In 2022, the Austrian National Reference Centre for Yersinia received 201 primary isolates of Yersinia spp. Of the 201 human isolates, 107 were pathogenic and 94 non-pathogenic.
Among the pathogenic isolates, 105 belonged to Yersinia enterocolitica (88 were serovar O:3; biovar 4) and two to Y. pseudotuberculosis. In 2022, the incidence rate for cases of yersiniosis as confirmed by the National Reference Centre was 1.18 per 100,000 inhabitants.
In vitro susceptibility testing of the 105 pathogenic Y. enterocolitica isolates revealed seventeen isolates with resistance to amoxicillin/clavulanic acid and three with resistance against tetracycline and one to co-trimoxazol. All Y. enterocolitica isolates were resistant to ampicillin.
The genus Yersinia belongs to the family of Enterobacterales. Yersinia are facultatively anaerobic, Gram-negative, coccobacilli bacteria. As psychrophilic germs, they can grow at temperatures between 4°C
Animals are considered the main reservoir. To the genus Yersinia include 14 species, three of which species – Y. pestis (Y. pestis is not endemic in Austria), Y. pseudotuberculosis and some Biovars of Y. enterocolitica – are obligate pathogenic pathogens of human medical relevance.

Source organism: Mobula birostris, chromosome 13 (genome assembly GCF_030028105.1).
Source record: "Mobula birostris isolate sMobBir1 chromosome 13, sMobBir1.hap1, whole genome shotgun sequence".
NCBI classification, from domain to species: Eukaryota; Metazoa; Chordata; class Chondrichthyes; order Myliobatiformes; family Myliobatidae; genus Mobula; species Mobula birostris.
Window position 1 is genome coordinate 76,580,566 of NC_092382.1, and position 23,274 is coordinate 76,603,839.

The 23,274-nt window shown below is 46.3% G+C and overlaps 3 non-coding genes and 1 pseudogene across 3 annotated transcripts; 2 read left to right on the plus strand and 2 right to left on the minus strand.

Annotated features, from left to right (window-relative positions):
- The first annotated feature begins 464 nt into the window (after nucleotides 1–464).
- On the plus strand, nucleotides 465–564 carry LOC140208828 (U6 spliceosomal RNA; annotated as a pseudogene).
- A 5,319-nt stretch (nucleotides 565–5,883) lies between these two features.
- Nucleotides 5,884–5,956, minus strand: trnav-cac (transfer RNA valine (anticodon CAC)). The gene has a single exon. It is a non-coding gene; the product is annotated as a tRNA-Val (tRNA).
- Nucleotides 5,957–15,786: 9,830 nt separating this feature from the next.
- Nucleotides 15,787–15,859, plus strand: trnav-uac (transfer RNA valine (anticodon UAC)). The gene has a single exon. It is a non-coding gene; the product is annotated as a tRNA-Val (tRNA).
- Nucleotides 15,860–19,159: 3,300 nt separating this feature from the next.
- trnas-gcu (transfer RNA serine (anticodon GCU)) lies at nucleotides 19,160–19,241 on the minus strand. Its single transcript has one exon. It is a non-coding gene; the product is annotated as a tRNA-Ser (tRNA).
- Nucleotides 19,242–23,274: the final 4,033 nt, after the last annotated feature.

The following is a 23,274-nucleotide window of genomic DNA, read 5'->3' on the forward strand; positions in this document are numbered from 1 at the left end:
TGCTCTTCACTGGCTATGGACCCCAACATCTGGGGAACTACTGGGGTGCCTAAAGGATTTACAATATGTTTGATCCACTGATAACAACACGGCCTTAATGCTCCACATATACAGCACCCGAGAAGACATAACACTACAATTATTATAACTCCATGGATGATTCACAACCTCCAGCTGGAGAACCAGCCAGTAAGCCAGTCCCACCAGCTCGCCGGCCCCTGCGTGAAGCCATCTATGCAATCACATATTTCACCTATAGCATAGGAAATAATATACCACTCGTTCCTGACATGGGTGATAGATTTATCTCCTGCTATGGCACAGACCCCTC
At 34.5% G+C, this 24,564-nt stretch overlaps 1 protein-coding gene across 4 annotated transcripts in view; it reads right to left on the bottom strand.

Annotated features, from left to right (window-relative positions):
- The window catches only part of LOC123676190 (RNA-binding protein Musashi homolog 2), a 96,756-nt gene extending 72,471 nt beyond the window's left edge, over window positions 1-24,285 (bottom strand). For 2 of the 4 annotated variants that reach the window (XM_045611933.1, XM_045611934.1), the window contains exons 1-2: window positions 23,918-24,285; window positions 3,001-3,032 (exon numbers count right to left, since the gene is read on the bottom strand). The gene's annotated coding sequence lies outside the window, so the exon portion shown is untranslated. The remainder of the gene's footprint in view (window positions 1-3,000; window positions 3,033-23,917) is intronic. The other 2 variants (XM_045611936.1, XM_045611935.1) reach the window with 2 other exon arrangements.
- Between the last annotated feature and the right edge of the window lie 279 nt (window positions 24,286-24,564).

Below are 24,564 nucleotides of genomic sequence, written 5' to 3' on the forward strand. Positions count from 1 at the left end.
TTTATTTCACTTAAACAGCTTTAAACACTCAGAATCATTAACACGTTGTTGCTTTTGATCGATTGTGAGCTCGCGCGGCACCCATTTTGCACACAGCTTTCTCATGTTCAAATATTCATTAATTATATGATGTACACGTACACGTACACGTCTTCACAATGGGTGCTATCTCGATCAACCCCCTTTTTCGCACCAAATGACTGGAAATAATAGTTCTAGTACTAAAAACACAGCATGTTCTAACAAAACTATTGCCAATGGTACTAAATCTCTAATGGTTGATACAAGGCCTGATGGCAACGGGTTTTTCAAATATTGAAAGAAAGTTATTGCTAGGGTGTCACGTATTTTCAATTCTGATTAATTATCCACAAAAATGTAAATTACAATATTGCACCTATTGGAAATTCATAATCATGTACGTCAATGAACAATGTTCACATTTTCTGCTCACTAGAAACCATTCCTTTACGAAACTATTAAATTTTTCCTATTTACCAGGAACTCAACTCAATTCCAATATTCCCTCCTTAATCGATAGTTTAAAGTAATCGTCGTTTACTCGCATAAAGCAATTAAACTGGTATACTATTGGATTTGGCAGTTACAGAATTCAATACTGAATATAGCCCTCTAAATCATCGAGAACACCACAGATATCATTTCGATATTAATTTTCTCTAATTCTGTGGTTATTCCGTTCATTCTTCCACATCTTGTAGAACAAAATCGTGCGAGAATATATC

Other species – Y. kristensenii, Y. bercovieri, Y. frederiksenii, Y. mollaretii, Y. intermedia, Y. aldovae, Y. rohdei, Y. ruckeri, Y. similis, Y. massiliensis and Y. aleksiciae – are only of secondary importance in human medicine.
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Enteropathogenic Yersinia (pathogenic Y. enterocolitica and Y. pseudotuberculosis) are zoonotic pathogens. The main reservoirs for Y. pseudotuberculosis are various mammals, with Y. enterocolitica the pig, whose tonsils are often colonized.
Transmission usually takes place via contaminated food (meat, dairy products, water). Since the bacteria can also multiply at 4°C (e.g. in the refrigerator), appropriate heating of the meat dishes is of preventive importance.
Direct transmission from infectious animals to humans or from humans to humans are rarely found. Transmissions by contaminated blood has been documented.
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